Lessons in Welsh and Poetry from Ty Newydd

Croeso i Gymru – Welcome to Wales

After 20+ years spent in Great Britain, why oh why have I not visited Wales before? The combination of mountains and sea is exactly what my soul has been craving ever since I came to this island and a worthy substitute for my Genevois home which I miss with all my heart. This was enhanced, of course, by glorious weather and the serene setting of David Lloyd George’s house at Ty Newydd.

Trochi – Immersion

Reading, writing, listening, talking, eating, breathing, touching poetry as if it were the most important thing in the world. A protective glass bell for even the most fragile bloom to grow and blossom.

Diolch – Thank you

Under the gently challenging guidance of George Szirtes and Deryn Rees-Jones, who created a real feeling of community of like-minded people, who discuss your work rather than your personality or what they would have written instead. Profound admiration and respect to Polly, Jenny, Sophia, Jane, John, Antony, Dafydd, Christine, Simon, Vanessa, Margaret, Mary and Arji, who stretched my mind, made me laugh, made me cry and made me want to persevere. People who are serious about poetry, regardless of age and background, not ‘retired hobbyists’ (as implied in that controversial report). Not that there is anything wrong with opening up the world of poetry to hobbyists either…

Dechreuadau newydd – New Beginnings

To be honest, I was the most amateurish one there, the least experienced and the least ‘serious’ about poetry, too easily distracted by my other writing and blogging and reviews. It really brought home to me that you need to dedicate yourself seriously to poetry, to reading and writing it every day for years if you want to improve rather than just have a few happy accidents of phrasing.

Digon – Enough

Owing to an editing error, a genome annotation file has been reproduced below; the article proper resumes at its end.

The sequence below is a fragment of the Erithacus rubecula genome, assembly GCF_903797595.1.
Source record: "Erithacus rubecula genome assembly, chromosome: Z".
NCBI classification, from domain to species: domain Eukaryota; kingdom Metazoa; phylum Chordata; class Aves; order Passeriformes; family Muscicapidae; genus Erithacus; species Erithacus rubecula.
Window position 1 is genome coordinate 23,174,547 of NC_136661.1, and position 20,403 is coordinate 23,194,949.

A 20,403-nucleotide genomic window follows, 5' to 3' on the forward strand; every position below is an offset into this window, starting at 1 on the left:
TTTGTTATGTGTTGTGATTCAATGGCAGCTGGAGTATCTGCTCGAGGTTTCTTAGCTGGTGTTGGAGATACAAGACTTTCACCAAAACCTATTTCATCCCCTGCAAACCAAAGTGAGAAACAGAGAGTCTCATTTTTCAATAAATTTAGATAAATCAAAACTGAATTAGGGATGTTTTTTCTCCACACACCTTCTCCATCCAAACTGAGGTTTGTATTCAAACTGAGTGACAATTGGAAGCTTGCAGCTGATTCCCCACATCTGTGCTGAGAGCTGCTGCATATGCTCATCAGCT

The first few days I was panicking about not being productive enough: I had been hoping to repeat the feat of October in Provence of 35 new poems in 5 days. Particularly since at this particular point in time I could not really afford the fees (reasonable though they are, compared to other courses). It was almost as if I were measuring out spoonfuls of ground coffee and expecting a spectacular yield of nectar by the end. Then I learnt to relax: there are times of accumulation which are just as valuable as those productive times.

Syniadau Newydd – New Ideas

Ideas can come from anywhere, from following the course of a river through the woods, from blackberrying your way down the path to the sea, from watching a dog gambol on the beach to finding a rare volume of ecclesiastical history in the profound peace of Gladstone’s Library.

 

Anadlu – Breathe

How to keep the momentum going after this week out of time and space? I need to spend part of every day with poetry, not just turn to it when I am procrastinating on my novel or when I have an odd moment of inspiration. I need to practise and improve my craft, which means finding a writing group dedicated exclusively to poetry, although the more generic local one is a good source of inspiration in other respects. If I cannot find one geographically, perhaps I need to organise an online critiquing group.

Llyfrau – Books

One can never have too many books. They are the most beautiful decoration to a room and they bring endless delight and inspiration to yourself and to others.

 

 

 

Gwartheg – Cows

Do not attempt to outrun a field of Welsh cows, who are nothing like as blasé about intruders as their Swiss cousins.

Cultural Beliefs About Writing or Plain Economics?

Inspiration or craft? Can writing be taught or is it an innate talent? Well, the answer to that may often be culturally determined. From what I saw at the Quais du Polar last week and, following a bit of debate about it on Twitter following this article announcing the demise of the British short story, it seems to me that French culture leans more to the ‘inspiration’ school of thought, while Anglo-Saxon culture believes more in the capacity to hone one’s writing talent. Hence the proliferation of MFA courses in the US or MA courses in the UK. Hence the different way of discussing the writing process and getting under the skin of the main female character (although Ron Rash seems to be more French than American in that respect).